The Great Gatsby, Prohibition, and Fitzgerald

On her website ToriAvey.com, Tori Avey explores the story behind the food – why we eat what we eat, how the recipes of different cultures have evolved, and how yesterday’s recipes can inspire us in the kitchen today. Learn more about Tori and The History Kitchen.

F. Scott Fitzgerald

F. Scott Fitzgerald circa 1920

Photo Source: Wikimedia Commons

The Roaring Twenties, the Jazz Age, and what F. Scott Fitzgerald would later describe as “the greatest, gaudiest spree in history” have all come to describe America under the influence of Prohibition. In Fitzgerald’s novel The Great Gatsby, we are introduced to the opulent lives of wealthy east coasters during one of the rowdiest periods in American history. How accurate is this portrait of Prohibition America, and what influences led our country into an era of drunken excess?

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William Randolph Hearst’s Welsh Rarebit

On her website ToriAvey.com, Tori Avey explores the story behind the food – why we eat what we eat, how the recipes of different cultures have evolved, and how yesterday’s recipes can inspire us in the kitchen today. Learn more about Tori and The History Kitchen.

Hearst Castle - William Randolph Hearst’s Welsh Rarebit

Hearst Castle

I grew up near San Luis Obispo, an idyllic town on the Central Coast of California. The rugged Pacific coastline, dark sapphire waves and golden hills provided me a bountiful natural playground. I spent countless childhood weekends hunting for seashells, fishing for sanddabs and exploring the tide pools. Growing up surrounded by natural beauty was a privilege, one I appreciate all the more now that I’m living in the noise and traffic jams of Los Angeles. Every so often, I feel the need to return to my roots… to the open spaces and bracing ocean breeze of the Central Coast. In the summer of 2012 I did just that, taking a road trip up the coast of California. My first stop was Hearst Castle, the historical ranch home of William Randolph Hearst. Nestled in the hills above Highway One, 42 miles north of San Luis Obispo and 94 miles south of Monterey, this magnificent estate was Hearst’s dream home, an unfinished 28-year construction project that now stands as a state historic park and museum. Today, the castle receives roughly 1 million visitors per year.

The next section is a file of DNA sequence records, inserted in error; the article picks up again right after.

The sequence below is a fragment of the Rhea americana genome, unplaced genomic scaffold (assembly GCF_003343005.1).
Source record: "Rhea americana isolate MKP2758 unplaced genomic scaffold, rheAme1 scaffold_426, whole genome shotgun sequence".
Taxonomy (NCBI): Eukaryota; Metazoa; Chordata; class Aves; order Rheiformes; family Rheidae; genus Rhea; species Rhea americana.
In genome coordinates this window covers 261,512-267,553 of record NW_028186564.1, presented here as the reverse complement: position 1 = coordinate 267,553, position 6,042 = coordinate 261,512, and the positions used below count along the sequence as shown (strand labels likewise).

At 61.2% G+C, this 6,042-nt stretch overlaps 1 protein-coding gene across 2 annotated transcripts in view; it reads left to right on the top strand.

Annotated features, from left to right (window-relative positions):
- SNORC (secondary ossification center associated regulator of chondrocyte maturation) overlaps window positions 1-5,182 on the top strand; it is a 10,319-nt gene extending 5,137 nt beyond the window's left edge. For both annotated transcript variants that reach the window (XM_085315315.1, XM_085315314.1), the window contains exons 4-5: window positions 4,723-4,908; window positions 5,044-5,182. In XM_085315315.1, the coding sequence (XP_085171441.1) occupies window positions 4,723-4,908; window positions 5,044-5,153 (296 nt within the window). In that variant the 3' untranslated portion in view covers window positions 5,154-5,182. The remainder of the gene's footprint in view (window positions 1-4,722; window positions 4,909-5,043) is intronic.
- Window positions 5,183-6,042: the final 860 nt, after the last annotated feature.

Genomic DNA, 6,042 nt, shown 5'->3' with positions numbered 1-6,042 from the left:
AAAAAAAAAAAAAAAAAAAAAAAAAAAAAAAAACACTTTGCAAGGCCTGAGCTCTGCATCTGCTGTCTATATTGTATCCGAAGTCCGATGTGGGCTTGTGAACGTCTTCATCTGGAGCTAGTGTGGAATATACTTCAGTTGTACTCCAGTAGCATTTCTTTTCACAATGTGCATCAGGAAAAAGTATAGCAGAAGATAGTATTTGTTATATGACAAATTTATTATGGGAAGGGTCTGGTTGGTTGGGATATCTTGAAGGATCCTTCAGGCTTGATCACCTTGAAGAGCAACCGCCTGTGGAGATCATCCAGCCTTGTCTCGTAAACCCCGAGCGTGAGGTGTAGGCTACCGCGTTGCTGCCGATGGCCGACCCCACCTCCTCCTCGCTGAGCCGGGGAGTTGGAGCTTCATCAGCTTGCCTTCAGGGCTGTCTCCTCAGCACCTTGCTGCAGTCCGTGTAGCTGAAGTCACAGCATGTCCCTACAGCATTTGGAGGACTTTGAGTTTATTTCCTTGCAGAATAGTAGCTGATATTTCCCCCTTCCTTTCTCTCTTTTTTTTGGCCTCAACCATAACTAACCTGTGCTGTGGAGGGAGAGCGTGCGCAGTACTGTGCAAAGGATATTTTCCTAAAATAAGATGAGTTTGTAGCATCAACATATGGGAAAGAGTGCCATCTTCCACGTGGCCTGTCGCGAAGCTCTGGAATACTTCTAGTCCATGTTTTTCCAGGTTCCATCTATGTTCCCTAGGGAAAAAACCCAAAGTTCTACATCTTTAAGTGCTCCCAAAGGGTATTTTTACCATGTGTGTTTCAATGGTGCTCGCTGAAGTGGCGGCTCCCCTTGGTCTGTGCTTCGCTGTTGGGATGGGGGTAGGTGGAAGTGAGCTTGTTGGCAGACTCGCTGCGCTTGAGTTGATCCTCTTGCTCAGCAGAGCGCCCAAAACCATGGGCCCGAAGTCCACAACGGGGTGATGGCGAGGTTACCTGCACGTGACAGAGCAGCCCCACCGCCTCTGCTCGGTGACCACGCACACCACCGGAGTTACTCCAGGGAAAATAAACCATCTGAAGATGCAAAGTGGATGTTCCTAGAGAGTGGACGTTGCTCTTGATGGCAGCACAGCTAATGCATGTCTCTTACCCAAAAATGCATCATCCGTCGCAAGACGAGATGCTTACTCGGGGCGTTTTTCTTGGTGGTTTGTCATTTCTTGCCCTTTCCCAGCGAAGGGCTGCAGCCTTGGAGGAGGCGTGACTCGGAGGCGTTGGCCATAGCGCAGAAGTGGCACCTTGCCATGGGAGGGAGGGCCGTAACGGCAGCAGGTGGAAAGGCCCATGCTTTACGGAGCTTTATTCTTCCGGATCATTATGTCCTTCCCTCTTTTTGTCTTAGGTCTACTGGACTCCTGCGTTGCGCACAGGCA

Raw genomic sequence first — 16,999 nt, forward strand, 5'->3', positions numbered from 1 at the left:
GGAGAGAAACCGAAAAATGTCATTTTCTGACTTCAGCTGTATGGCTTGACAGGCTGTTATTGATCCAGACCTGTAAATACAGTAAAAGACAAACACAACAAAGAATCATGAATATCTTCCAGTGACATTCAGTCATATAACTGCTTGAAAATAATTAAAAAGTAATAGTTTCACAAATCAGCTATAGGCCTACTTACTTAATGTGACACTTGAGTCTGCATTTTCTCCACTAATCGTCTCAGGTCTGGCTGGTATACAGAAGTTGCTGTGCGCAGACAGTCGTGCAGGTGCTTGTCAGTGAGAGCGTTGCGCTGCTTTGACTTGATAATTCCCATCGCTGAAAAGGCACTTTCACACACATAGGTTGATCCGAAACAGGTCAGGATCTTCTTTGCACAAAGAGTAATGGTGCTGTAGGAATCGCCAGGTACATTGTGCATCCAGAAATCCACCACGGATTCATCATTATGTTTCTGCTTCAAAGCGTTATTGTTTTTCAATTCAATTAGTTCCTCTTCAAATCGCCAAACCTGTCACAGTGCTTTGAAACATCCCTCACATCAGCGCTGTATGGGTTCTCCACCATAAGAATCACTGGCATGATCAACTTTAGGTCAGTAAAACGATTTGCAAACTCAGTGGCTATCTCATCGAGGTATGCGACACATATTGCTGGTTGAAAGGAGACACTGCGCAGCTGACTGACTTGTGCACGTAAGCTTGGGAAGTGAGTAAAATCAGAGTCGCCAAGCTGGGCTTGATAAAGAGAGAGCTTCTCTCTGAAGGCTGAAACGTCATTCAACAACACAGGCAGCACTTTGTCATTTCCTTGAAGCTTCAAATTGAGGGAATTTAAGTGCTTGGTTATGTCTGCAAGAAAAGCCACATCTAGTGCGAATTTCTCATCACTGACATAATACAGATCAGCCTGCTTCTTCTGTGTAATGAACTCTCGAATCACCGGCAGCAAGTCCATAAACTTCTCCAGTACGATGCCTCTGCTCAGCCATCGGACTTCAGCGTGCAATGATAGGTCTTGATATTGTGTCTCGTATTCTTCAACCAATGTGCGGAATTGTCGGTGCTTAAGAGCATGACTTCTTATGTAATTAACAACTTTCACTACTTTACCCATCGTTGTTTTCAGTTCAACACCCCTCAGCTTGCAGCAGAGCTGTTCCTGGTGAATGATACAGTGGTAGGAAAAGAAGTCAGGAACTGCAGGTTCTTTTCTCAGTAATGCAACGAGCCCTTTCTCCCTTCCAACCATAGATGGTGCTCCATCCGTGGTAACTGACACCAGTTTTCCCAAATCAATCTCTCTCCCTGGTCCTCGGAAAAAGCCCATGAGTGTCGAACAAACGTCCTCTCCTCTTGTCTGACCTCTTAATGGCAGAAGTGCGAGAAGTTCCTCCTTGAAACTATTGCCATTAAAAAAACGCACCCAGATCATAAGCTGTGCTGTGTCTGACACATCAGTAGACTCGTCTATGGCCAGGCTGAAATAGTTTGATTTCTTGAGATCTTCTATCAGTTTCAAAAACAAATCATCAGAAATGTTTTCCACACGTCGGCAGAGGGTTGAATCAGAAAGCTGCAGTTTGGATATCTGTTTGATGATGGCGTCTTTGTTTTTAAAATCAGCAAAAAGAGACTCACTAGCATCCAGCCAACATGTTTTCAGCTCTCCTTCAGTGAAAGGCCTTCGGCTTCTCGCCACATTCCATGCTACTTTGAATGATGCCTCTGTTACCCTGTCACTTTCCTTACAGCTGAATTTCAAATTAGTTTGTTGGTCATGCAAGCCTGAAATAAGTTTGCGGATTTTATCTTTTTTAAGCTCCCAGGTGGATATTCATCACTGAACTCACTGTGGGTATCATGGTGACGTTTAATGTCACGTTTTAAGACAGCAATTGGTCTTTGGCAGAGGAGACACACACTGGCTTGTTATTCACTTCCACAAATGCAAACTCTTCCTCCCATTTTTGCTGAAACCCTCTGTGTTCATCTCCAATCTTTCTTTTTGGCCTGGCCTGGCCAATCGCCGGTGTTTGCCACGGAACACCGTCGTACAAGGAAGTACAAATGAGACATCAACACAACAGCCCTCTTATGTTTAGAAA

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The Caffeinated History of Coffee

On her website ToriAvey.com, Tori Avey explores the story behind the food – why we eat what we eat, how the recipes of different cultures have evolved, and how yesterday’s recipes can inspire us in the kitchen today. Learn more about Tori and The History Kitchen.

History of Coffee

Second only to oil, coffee is the most valuable legally traded commodity in the world. We love it, we rely on it, and we drink it in massive quantities. It is estimated that 2.25 billion cups of coffee are consumed each day worldwide. New Yorkers are said to drink 7 times the amount of any other U.S. city, which is why it may seem like there is a Starbucks on every corner of Manhattan. Famed French writer and philosopher Voltaire was rumored to have drunk 40 – 50 cups per day. Coffee is a daily ritual in the lives of millions of humans around the globe. Where exactly did this caffeinated phenomenon begin?

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Passover: Healthy Recipes for a Meaningful Seder

On her website ToriAvey.com, Tori Avey explores the story behind the food – why we eat what we eat, how the recipes of different cultures have evolved, and how yesterday’s recipes can inspire us in the kitchen today. Learn more about Tori and The History Kitchen.

Passover is a celebration of freedom, and an opportunity for the Jewish people to connect to their shared spiritual history. The eight day long Passover holiday commemorates the Biblical story of Exodus, in which the Israelite Jewish slaves of Ancient Egypt are liberated from slavery. The holiday originated in the Torah, where the word pesach refers to the ancient Passover sacrifice (known as the Paschal Lamb); it is also said to refer to the idea that God “passed over” (pasach) the houses of the Jews during the 10th plague on the Egyptians, the slaying of the first born. In a ritual feast known as the Passover Seder, the story of Exodus is told. Prayers and blessings are recited, songs fill the air, and traditions are kept alive through ancient customs. For Jews, the ritual of a Passover Seder meal is filled with reverence. The same prayers and stories have been said over the Passover table for centuries. It’s a symbolic, meaningful holiday that never fails to fill me with joy. The celebration of Passover is one of the many reasons I connected to Judaism, and eventually converted.